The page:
In his video Wilder said, “I saw in the first fight when (assistant and former world champion) Ricky Hatton was pulling down your gloves to put your fist in the improper position. Y’all tried the same method the second time. Only this time, you scratched flesh out of my ears and caused my ears to bleed.

“It’s impossible for a brand new 10-ounce glove to bend, to keep a smushed-in form, or to have loose space. I highly believe you put something hard in your glove, something the size and the shape of an egg weight. It’s the reason the side of my face swelled up in an egg weight shape form. It left a dent in my face as well. But in the midst of it all, you still couldn’t keep this king down. You would’ve had to kill me. In the end, it took a crap-in-a-bucket referee (Bayless) and a disloyal trainer (Breland) to throw the towel in just to stop me.”

Wilder also called on Fury to honor his word and give him another chance the way Wilder did after their first fight, which was a draw.

"Fury, it is time for you to be a man and honor your agreement,” Wilder posted on social media. “What is this bull---- of you fighting (possibly) Carlos Takam instead of me, you got to be kidding. When you were going through your darkest time, I told you that if you got yourself together I would give you a title shot. Being a man of my word, I gave you the title shot.

"When that fight was a draw, I told you that I would give you a rematch. You know I was offered more money to fight Joshua than I was getting to fight you. Again being a man of my word, I fought you like I said I would. In the rematch agreement, there was a rematch clause. Now it is time for you to be a man and honor your word, instead of trying to weasel out of our agreement. Scared people run but a (scared) man will break his contract you coward azz bitch!”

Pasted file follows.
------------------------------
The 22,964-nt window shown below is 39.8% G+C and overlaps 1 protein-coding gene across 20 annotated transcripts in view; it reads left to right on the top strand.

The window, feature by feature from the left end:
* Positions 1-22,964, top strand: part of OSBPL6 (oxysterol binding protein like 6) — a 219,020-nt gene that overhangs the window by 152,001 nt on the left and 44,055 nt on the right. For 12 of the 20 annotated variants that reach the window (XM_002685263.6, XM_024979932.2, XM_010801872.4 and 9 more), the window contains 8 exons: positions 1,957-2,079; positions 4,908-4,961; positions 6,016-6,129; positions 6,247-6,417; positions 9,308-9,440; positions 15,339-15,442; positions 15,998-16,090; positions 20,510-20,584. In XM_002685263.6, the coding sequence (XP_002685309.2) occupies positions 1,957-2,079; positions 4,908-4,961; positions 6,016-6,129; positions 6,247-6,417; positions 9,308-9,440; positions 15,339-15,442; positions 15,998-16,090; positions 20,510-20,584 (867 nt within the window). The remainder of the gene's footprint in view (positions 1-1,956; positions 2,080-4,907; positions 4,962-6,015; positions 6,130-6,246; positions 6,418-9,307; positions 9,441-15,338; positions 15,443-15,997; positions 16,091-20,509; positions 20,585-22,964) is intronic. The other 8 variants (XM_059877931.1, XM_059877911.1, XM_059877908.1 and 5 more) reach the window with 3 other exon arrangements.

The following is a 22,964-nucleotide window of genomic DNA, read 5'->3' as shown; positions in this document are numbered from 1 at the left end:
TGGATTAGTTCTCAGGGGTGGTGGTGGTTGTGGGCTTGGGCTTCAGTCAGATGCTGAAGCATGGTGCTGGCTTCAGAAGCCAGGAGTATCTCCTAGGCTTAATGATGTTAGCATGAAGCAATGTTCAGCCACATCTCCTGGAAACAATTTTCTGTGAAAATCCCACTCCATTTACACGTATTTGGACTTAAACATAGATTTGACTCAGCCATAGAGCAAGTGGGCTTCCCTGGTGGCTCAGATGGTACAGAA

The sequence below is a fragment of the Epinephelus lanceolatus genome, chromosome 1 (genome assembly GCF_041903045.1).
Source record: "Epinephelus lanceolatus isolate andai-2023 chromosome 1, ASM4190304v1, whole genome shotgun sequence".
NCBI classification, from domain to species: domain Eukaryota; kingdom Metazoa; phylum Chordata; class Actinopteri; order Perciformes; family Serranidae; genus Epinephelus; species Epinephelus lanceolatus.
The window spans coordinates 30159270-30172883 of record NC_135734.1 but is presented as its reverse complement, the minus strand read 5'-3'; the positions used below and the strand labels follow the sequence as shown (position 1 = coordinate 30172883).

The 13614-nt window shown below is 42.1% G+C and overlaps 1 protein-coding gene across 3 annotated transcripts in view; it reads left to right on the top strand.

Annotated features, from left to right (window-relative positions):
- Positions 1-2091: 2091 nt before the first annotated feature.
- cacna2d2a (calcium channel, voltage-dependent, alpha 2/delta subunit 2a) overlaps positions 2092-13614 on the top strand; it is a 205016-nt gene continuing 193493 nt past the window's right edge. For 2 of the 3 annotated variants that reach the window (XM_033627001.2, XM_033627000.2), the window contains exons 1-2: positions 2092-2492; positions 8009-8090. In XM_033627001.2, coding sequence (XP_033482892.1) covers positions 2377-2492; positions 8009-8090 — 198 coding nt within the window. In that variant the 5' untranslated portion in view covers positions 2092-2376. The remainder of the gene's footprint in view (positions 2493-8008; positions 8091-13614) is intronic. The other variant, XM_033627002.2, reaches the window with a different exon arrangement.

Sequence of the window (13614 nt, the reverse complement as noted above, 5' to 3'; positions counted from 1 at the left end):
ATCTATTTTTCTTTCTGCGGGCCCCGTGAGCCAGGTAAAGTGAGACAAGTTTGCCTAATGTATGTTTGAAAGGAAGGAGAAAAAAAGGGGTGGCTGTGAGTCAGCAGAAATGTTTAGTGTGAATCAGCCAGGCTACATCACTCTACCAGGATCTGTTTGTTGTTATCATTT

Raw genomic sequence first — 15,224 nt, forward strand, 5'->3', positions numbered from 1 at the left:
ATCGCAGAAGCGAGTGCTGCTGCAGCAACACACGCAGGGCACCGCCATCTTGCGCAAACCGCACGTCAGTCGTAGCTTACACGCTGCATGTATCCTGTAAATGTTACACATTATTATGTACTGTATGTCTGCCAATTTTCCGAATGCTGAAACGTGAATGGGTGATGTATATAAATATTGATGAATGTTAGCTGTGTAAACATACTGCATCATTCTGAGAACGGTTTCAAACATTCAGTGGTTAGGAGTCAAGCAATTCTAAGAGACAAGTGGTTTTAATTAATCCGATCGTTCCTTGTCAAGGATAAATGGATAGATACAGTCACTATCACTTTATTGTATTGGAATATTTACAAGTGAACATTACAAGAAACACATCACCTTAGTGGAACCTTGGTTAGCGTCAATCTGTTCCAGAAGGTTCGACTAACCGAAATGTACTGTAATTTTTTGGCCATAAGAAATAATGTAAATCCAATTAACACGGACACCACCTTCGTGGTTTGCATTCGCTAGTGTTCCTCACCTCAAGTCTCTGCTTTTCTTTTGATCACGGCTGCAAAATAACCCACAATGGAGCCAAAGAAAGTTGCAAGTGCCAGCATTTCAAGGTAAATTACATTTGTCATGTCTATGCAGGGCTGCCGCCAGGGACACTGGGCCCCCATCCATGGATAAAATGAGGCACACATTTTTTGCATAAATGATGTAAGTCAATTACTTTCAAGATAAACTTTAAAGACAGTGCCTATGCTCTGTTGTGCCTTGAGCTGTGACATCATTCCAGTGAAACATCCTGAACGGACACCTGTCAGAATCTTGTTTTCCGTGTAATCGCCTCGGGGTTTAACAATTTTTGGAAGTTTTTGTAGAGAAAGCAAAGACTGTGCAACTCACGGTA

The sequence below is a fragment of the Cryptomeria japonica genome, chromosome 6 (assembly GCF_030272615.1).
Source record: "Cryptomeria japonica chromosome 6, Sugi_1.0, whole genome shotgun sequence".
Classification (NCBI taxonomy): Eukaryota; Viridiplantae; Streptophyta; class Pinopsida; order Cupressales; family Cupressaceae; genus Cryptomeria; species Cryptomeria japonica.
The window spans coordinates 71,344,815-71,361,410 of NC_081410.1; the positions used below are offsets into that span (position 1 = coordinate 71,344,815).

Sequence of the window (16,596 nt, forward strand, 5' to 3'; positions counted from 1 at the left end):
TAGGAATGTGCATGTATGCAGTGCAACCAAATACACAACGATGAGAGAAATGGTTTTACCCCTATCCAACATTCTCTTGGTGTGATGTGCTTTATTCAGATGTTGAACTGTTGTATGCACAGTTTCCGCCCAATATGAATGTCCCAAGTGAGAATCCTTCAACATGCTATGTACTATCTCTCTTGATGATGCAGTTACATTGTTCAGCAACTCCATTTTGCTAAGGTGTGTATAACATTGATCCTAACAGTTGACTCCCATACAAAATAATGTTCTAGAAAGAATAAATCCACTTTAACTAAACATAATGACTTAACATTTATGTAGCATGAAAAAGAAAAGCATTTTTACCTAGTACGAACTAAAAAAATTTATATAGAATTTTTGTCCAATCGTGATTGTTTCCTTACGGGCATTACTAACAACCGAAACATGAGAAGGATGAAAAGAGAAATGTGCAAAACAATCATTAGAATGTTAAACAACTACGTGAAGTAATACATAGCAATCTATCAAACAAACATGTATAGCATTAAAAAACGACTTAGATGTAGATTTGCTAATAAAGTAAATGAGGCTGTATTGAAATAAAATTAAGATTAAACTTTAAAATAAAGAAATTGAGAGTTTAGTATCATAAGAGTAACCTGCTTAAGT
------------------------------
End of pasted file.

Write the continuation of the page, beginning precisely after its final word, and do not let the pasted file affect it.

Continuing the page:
Bennett described how the Nevada commission handles gloves and why they couldn’t have been tampered with.

“The gloves need to be factory sealed and sent to our office 72 hours in advance of the fight. Upon receipt, we inspect the gloves,” Bennett said. “Then our chief inspector inspects the gloves and weighs them on a calibrated and certified scale. Then they are locked in a safe place.

“On the day of the weigh-in they’re carried to the arena and we have a glove selection process after the weigh in where the fighters select their gloves. They may have anywhere from two to eight pairs of gloves. They try on their gloves, take as long as they need, and select their No. 1 pair and backup pair. Thereafter the gloves are resealed, returned to the commission, placed in a locked safe and brought the arena on fight night. They are provided to the fighters in the presence of Nevada State Athletic Commission inspectors. They are never out of our sight and they’re in our care and custody to ensure the gloves are not manipulated.”

Bennett also took exception to Wilder’s view of Bayless, who is widely regarded as one of the best referees in boxing history.

“He’s a world class referee,” Bennett said. “I was present during the pre-fight instructions that referee Bayless provided to Mr. Wilder and his camp and they were in accordance with the unified rules and he was professional and polite at all times. Upon completion of providing rules we were available for any questions or concerns. There were none.

“It’s unfortunate that Mr. Wilder has these thoughts and beliefs, which he is entitled to. He has the freedom of speech like we all do. We wish him continued success and the best.”

Wilder has offered a slew of reasons for his loss: Fury’s gloves being manipulated and loaded; the Breland spiking his water; Bayless favoring Fury; and that his ring walk attire was too heavy and left him with weak legs for the bout.

Dan Rafael was's senior boxing writer for fifteen years, and covered the sport for five years at USA Today. He was the 2013 BWAA Nat Fleischer Award winner for excellence in boxing journalism.